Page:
“You’re black. Why do you write about white people?” I’ve been asked this question in one form or another by several people, both white and black. I can answer that question in photographic form.
Let me break down my photographic evidence. When you go into Barnes and Noble and head to the romance section, the vast majority of the books feature Caucasian characters. But wait, who’s that down there in the bottom of the last picture?
Oh hi, Ms. Beverly Jenkins! I’m so glad she’s there. And a few spaces over is Brenda Jackson. Both wonderful authors who are responsible for giving me hope for myself and my characters. But yikes, out of all those rows of books only two authors of color featuring main characters of color. Apparently, that’s B&N’s quota. That pretty much answers the “why do you write about white people?” question. But keep reading, because change is a comin’.
Romance has always been my favorite genre. I’d go to the library, thrift shops, and later when I had my own money, to the bookstore, always looking for new romance titles to read. And those titles nearly always featured Caucasian characters. As an adolescent reading romance, I just assumed those were the only characters that were published.
I remember the first time I came across a romance with a black hero and heroine. I was in high school, and it was one of those contemporary Harlequin type books, maybe Kimani or Arabesque. I immediately checked it out and was excited to read. But boy was I disappointed when I got to the end. The main characters both ended up scarred and paralyzed because of a horrible car accident.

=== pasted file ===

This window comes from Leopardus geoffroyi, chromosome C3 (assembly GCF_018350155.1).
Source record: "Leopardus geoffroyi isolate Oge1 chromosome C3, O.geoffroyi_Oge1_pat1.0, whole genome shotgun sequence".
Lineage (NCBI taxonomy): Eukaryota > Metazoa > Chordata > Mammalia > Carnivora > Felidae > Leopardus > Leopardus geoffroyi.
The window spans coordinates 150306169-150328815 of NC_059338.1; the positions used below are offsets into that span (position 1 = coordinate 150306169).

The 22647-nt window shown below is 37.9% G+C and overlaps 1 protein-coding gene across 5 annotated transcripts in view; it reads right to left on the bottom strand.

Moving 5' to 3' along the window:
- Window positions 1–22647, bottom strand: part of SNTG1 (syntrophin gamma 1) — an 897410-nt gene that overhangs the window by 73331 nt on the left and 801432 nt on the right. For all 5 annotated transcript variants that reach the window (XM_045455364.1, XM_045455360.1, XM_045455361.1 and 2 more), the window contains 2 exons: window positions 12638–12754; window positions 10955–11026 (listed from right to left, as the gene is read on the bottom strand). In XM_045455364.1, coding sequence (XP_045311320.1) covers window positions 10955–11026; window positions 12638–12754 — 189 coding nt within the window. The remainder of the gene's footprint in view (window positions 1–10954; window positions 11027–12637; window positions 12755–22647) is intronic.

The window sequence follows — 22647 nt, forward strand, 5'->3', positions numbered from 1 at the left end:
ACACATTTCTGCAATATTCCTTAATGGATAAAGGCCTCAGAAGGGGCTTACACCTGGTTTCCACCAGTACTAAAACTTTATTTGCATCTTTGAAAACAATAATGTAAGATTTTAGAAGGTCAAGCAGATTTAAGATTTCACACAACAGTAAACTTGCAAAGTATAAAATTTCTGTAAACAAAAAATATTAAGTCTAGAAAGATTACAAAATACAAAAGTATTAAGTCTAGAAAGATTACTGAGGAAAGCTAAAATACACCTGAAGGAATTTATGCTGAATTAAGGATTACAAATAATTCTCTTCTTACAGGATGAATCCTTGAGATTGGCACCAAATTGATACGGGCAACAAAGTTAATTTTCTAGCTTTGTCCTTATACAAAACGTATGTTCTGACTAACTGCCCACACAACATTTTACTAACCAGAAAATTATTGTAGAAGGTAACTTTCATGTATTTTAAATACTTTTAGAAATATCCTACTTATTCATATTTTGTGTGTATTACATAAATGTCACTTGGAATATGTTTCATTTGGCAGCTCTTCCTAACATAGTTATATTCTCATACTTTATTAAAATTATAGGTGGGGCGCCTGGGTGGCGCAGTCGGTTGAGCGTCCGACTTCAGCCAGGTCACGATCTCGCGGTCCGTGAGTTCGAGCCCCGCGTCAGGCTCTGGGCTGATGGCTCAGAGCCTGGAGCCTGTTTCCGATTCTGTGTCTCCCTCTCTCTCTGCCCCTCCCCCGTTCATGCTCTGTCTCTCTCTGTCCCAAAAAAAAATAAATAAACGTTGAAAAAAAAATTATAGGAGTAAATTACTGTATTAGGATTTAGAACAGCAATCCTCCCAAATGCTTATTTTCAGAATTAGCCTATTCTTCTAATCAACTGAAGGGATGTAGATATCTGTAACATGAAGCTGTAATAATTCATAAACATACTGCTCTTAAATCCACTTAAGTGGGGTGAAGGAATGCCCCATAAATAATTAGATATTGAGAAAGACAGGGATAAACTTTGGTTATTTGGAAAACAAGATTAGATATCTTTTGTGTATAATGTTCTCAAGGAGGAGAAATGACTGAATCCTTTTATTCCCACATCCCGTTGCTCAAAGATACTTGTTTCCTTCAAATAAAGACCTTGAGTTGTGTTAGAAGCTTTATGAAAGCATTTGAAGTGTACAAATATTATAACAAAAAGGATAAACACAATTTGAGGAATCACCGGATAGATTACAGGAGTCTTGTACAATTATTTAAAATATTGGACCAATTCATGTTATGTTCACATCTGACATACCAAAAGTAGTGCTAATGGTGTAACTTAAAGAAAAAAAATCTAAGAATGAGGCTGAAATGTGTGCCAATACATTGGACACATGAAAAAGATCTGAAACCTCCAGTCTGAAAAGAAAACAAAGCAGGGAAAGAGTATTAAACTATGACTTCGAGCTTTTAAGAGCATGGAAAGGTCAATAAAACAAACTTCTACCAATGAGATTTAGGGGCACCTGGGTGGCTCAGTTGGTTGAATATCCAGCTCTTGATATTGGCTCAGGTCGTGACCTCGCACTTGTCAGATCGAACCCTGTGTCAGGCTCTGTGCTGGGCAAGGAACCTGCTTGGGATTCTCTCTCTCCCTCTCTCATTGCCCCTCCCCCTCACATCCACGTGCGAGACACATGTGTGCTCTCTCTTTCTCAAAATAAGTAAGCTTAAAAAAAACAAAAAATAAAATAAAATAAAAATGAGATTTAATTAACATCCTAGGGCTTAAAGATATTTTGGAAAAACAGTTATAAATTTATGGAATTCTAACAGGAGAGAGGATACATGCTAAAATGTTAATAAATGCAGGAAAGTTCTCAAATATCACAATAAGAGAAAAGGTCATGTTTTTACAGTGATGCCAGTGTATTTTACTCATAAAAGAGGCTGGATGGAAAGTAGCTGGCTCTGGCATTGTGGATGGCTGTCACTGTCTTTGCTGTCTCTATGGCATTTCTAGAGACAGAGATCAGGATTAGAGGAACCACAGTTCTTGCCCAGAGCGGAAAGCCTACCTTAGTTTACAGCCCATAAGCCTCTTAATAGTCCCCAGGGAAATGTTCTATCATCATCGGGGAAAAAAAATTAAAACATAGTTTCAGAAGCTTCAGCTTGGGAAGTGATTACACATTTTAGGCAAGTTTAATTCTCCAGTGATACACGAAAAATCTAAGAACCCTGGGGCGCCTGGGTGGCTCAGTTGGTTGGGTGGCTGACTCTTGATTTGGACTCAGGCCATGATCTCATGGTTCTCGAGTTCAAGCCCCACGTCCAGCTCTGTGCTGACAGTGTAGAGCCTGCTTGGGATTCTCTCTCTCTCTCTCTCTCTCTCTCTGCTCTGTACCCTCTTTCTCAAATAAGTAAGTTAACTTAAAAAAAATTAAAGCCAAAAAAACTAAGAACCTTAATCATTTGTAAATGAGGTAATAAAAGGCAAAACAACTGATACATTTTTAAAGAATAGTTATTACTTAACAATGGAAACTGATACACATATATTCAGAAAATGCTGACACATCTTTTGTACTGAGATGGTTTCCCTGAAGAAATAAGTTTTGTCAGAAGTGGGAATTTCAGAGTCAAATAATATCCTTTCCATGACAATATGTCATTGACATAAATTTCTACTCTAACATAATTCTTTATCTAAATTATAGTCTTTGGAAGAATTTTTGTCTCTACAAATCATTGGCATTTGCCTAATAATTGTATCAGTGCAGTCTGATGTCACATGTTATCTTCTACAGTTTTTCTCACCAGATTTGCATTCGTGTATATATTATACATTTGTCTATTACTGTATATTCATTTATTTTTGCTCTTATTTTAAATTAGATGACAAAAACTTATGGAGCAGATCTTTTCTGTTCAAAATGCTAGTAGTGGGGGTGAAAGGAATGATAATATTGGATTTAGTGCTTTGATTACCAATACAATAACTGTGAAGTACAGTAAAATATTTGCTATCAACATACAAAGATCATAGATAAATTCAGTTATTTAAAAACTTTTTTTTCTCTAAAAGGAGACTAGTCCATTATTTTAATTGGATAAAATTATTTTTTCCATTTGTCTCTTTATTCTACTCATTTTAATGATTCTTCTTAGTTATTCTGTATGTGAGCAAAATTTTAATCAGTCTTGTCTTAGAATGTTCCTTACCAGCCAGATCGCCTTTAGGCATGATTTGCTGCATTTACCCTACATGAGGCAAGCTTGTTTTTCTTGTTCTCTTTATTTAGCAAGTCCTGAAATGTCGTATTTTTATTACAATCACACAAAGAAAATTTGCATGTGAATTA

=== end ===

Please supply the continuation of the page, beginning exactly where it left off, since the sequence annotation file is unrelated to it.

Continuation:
I didn’t get it. All the romances I’d read up to that point ended with the scrappy village girl married to the duke and she gave him adorable babies and became a well-loved chatelaine of the manor or whatever. Not once did any of them have something so harsh happen to them. At that young age, I thought the book was saying that black heroines didn’t get the perfect happy ending. It hurt, and it turned me off from reading any more from that line for a long time.
That’s not to say there weren’t any books by black authors and featuring black characters. There are. But in book stores, books featuring African American characters are usually African American lit, which isn’t romance. And even if they aren’t AA lit, they are all lumped together in the African American section by themselves away from romance.
That’s not what I wanted. I wanted to read romance. When I started writing, I wanted to write romance. And I wanted my books to be grouped with all the rest of the romance novels. So when I wrote my first little novella, I wrote white characters. Based off what I’d seen of publishing so far, I assumed that’s what I had to do in order to be published where I wanted to be published.
When I wrote my second book, I was still in that mind-set even though I was self-publishing. Why? Swing by Amazon’s best seller page for romance and check it out. Or I can just tell you. The majority of the books feature white cover models. You have to specifically type in African American romance in order to get black characters. Am I wrong for just wanting to be in the freaking general romance category?